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Standard Resistor Values and Color

Components and wires are coded with colors to identify their value and function.

The colors brown, red, green, blue, and violet are used as tolerance codes on 5-band resistors only. All 5-band resistors use a colored tolerance band. The blank (20%) “band” is only used with the “4-band” code (3 colored bands + a blank “band”).

Example #1

A resistor colored Yellow-Violet-Orange-Gold would be 47 kΩ with a tolerance of +/- 5%.

Example #2

A resistor colored Green-Red-Gold-Silver would be 5.2 Ω with a tolerance of +/- 10%.

Example #3

A resistor colored White-Violet-Black would be 97 Ω with a tolerance of +/- 20%. When you see only three color bands on a resistor, you know that it is actually a 4-band code with a blank (20%) tolerance band.

Example #4

A resistor colored Orange-Orange-Black-Brown-Violet would be 3.3 kΩ with a tolerance of +/- 0.1%.

Example #5

A resistor colored Brown-Green-Grey-Silver-Red would be 1.58 Ω with a tolerance of +/- 2%.

Example #6

A resistor colored Blue-Brown-Green-Silver-Blue would be 6.15 Ω with a tolerance of +/- 0.25%.

Preferred Values or E-series

To make mass manufacturing of resistors easier, the IEC (International Electrotechnical Commision) defined tolerance and resistance values for resistors in 1952. These are referred to as preferred values or E-series, published in standard IEC 60063:1963. Capactors, Zener diodes, and inductors also use these standards.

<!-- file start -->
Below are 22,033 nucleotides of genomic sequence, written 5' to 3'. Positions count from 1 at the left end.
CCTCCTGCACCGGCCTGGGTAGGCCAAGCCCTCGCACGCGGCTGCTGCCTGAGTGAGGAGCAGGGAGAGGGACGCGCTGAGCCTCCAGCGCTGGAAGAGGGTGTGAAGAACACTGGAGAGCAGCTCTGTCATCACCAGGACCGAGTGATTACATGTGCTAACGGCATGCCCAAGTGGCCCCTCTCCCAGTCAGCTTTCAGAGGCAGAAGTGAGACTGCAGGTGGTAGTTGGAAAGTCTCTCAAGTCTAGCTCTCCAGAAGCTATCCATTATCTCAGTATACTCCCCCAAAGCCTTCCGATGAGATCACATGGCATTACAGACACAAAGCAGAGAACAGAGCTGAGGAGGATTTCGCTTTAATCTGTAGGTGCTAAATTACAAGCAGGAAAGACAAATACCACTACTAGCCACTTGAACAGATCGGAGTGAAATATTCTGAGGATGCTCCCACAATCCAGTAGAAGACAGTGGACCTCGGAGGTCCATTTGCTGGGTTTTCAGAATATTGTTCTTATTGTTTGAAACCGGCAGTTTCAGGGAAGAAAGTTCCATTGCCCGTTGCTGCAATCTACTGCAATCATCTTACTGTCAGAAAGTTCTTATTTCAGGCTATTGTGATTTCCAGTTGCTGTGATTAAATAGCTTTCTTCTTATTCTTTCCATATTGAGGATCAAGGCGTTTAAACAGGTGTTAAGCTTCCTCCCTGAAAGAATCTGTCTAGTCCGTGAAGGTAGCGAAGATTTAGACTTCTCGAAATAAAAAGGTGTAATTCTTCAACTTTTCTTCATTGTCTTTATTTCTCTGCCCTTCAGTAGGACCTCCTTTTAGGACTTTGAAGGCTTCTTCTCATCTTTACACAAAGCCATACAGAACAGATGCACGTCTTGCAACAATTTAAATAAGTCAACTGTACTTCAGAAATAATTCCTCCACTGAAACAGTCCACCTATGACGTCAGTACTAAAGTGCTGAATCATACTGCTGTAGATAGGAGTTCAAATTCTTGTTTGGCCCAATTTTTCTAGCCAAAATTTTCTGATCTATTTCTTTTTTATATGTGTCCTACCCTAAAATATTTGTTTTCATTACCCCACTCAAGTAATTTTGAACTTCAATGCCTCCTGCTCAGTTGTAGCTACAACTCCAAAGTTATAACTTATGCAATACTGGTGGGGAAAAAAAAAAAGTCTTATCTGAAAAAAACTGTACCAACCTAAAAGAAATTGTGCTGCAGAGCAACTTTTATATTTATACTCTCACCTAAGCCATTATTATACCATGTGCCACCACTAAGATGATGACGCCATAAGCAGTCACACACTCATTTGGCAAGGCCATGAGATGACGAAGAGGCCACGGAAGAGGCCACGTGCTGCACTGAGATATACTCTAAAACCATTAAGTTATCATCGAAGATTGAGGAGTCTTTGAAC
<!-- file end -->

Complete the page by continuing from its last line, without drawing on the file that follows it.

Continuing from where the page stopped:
The purpose of this was so that when companies produce resistors with different values of resistance, they would equally space on a logarithmic scale. This helps the supplier with stocking different values. Resistors produced by different manufacturers are compatible for the same designs because of the use of standard values.

Standard Resistor Value Series and Tolerances

The standard E3, E6, E12, E24, E48 and E96 resistor values are listed below.

*The calculated tolerance for this series is 36.60%, While the standard only specifies a tolerance greater than 20%, other sources indicate 40% or 50%.

E3 Resistor Series

These are the most widely used resistor series in the electronics industry.

E6 Resistor Series

E12 Resistor Series

E24 Resistor Series

E48 Resistor Series

E96 Resistor Series and Beyond

The E96 and E192 series of standard resistor values do exist, but they are not used as much as the Series mention previously.

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